A set of words, numbers, locations, or other data put into a computer program. Data bases are set up so that related pieces of information can be easily retrieved and compiled.
An isotope produced by decay of a radioactive element.
A type of landslide made up of a mixture of water-saturated rock debris and soil with a consistency similar to wet cement. Debris flows move rapidly downslope under the influence of gravity. Sometimes referred to as earth flows or mud flows.
Removal of loose material by wind.
General term for folding, faulting, and other processes resulting from shear, compression, and extension of rocks.
A fan-shaped deposit that forms where a stream enters a lake or ocean and drops its load of sediment.
The weight per unit volume of a material.
A region with an average annual rainfall of 10 inches or less.
A gray or reddish-brown layer on rock
surfaces that darkens and thickens with increasing age. Desert varnish results from microbial
life processes that precipitate thin skins of clays and manganese oxide minerals.
The thicknesses can be used to determine the amount of time the surface of a rock has been
Any accumulation of sediment.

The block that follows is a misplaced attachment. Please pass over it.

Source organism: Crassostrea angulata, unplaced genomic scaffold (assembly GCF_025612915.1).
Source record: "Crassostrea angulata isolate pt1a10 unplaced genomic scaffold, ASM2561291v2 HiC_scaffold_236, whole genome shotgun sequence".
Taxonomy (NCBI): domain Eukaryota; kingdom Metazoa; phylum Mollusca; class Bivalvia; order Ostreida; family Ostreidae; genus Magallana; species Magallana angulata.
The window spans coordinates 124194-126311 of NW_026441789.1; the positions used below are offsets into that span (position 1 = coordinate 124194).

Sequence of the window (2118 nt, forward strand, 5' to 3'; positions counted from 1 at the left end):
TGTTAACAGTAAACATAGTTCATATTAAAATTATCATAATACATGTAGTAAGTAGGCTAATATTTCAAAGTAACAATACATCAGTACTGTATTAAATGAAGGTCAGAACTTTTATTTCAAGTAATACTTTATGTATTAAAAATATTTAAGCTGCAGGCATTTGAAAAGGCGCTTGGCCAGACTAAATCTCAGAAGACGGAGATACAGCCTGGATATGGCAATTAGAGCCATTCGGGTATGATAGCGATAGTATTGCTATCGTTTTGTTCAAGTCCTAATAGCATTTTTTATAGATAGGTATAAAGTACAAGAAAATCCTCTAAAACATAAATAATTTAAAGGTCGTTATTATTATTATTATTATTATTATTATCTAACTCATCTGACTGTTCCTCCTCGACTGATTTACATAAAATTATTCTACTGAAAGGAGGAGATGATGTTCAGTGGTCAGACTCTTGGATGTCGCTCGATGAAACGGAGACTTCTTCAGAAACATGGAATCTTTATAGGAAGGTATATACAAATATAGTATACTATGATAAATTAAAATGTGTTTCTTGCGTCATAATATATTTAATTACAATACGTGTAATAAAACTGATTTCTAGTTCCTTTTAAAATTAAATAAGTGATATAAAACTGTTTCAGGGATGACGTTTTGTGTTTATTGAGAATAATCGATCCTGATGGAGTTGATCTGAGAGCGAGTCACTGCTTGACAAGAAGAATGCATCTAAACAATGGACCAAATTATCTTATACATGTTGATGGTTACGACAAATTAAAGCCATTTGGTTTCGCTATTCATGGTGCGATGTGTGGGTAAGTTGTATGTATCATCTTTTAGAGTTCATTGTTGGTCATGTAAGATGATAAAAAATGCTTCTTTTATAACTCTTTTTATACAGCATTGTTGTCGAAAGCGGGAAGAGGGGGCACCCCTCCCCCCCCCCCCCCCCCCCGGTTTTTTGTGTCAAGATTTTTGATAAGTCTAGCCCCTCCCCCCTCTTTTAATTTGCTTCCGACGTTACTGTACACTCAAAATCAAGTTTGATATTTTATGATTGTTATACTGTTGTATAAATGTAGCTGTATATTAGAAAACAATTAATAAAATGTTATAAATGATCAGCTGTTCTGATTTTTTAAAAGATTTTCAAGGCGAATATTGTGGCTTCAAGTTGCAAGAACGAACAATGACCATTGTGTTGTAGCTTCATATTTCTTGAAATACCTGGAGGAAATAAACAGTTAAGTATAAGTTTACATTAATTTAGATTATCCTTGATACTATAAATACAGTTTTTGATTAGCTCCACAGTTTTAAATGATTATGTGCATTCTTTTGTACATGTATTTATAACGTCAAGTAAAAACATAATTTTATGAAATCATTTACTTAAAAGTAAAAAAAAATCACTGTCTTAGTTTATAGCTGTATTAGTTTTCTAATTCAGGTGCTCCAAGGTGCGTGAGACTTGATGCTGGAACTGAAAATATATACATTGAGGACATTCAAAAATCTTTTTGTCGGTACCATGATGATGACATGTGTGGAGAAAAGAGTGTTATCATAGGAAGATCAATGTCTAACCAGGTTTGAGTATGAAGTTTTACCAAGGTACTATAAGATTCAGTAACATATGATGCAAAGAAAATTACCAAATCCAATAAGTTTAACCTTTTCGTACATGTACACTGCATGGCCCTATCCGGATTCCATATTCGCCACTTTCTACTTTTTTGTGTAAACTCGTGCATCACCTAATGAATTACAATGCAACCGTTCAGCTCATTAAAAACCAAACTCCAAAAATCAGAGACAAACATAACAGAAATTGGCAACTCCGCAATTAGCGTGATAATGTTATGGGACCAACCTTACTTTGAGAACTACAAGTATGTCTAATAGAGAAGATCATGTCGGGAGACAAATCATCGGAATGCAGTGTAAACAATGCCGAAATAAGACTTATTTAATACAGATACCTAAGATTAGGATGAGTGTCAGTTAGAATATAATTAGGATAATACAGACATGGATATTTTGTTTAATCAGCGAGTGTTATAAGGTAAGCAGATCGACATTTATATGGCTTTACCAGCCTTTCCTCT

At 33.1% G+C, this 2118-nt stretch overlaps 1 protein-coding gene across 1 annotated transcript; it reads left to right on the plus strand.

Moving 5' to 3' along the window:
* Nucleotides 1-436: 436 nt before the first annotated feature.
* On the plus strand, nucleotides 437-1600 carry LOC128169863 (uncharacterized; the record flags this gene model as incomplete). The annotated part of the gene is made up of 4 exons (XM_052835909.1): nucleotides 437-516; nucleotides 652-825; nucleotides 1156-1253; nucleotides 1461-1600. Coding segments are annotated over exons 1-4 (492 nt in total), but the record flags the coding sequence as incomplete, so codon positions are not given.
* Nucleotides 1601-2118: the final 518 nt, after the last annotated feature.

A closely-packed surface layer of coarse pebbles and gravel.
To dry out, usually by evaporation of water.
A group of processes that cause physical and chemical changes in sediment after it has been deposited and buried under another layer of sediment. Diagenesis may culminate in lithification of sediment, turning it into solid rock.
Forceful, upward intrusion of a rock mass into overlying rock. In the case of an igneous diapir, the intruding rock may be magma or a crystal-rich mush, either of which is less dense than the surrounding rock.
A sheet-like or tabular-shaped igneous intrusion that cuts across the sedimentary layering, metamorphic foliation, or other texture of a pre-existing rock.
Intrusive igneous rock made of plagioclase feldspar and amphibole and/or pyroxene. Similar to gabbro only not as so dark, and containing less iron and magnesium.
A measure of the angle between the flat horizon and the slope of a sedimentary layer, fault plane, metamorphic foliation, or other geologic structure.
In karst areas, streams often disappear into the ground usually at a sinkhole.
The amount of water issuing from a spring or in a stream that passes a specific point in a given period of time.
The process of chemical weathering of bedrock in which the combination of water and acid slowly removes mineral compounds from solid bedrock and carries them away in liquid solution. Also called chemical solution.
A boundary in which two tectonic plates move apart.
Any channel that carries water.
The land area drained by a stream.
A magnesium-rich carbonate sedimentary rock. Also, a magnesium-rich carbonate mineral (CaMgCO3)
A usually asymmetrical hill of wind-deposited sand.
An outer rind or crust formed on a rock. Durable crusts form when rock chemically reacts with water and possibly atmospheric dust, producing a hard outer surface that resists weathering.